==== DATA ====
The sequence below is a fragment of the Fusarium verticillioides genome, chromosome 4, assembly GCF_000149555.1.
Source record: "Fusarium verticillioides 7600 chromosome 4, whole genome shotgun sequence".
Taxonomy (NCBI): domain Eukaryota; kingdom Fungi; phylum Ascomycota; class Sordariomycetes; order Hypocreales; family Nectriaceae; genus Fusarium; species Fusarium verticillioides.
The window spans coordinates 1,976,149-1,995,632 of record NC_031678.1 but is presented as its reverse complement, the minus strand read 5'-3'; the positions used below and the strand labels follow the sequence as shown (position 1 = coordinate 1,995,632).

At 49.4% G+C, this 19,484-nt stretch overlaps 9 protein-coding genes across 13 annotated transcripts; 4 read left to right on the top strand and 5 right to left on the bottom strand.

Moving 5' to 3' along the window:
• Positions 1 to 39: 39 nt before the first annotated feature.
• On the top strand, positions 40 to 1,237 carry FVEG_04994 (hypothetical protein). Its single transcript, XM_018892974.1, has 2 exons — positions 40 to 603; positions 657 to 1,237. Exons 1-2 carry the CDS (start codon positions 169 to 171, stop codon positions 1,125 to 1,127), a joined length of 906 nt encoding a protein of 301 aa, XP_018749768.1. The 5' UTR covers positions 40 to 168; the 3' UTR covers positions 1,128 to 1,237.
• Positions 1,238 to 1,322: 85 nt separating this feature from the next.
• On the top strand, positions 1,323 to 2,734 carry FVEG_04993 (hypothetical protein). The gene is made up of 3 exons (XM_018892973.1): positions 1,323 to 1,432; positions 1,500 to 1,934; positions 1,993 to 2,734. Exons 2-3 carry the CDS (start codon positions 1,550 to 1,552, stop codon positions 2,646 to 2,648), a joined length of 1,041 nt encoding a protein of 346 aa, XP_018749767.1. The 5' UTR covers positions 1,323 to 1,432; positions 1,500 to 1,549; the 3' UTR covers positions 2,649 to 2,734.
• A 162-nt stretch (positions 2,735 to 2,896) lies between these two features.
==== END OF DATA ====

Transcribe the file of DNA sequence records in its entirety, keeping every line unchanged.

The sequence below is a fragment of the Fusarium verticillioides genome, chromosome 4, assembly GCF_000149555.1.
Source record: "Fusarium verticillioides 7600 chromosome 4, whole genome shotgun sequence".
Taxonomy (NCBI): domain Eukaryota; kingdom Fungi; phylum Ascomycota; class Sordariomycetes; order Hypocreales; family Nectriaceae; genus Fusarium; species Fusarium verticillioides.
The window spans coordinates 1,976,149-1,995,632 of record NC_031678.1 but is presented as its reverse complement, the minus strand read 5'-3'; the positions used below and the strand labels follow the sequence as shown (position 1 = coordinate 1,995,632).

At 49.4% G+C, this 19,484-nt stretch overlaps 9 protein-coding genes across 13 annotated transcripts; 4 read left to right on the top strand and 5 right to left on the bottom strand.

Moving 5' to 3' along the window:
• Positions 1 to 39: 39 nt before the first annotated feature.
• On the top strand, positions 40 to 1,237 carry FVEG_04994 (hypothetical protein). Its single transcript, XM_018892974.1, has 2 exons — positions 40 to 603; positions 657 to 1,237. Exons 1-2 carry the CDS (start codon positions 169 to 171, stop codon positions 1,125 to 1,127), a joined length of 906 nt encoding a protein of 301 aa, XP_018749768.1. The 5' UTR covers positions 40 to 168; the 3' UTR covers positions 1,128 to 1,237.
• Positions 1,238 to 1,322: 85 nt separating this feature from the next.
• On the top strand, positions 1,323 to 2,734 carry FVEG_04993 (hypothetical protein). The gene is made up of 3 exons (XM_018892973.1): positions 1,323 to 1,432; positions 1,500 to 1,934; positions 1,993 to 2,734. Exons 2-3 carry the CDS (start codon positions 1,550 to 1,552, stop codon positions 2,646 to 2,648), a joined length of 1,041 nt encoding a protein of 346 aa, XP_018749767.1. The 5' UTR covers positions 1,323 to 1,432; positions 1,500 to 1,549; the 3' UTR covers positions 2,649 to 2,734.
• A 162-nt stretch (positions 2,735 to 2,896) lies between these two features.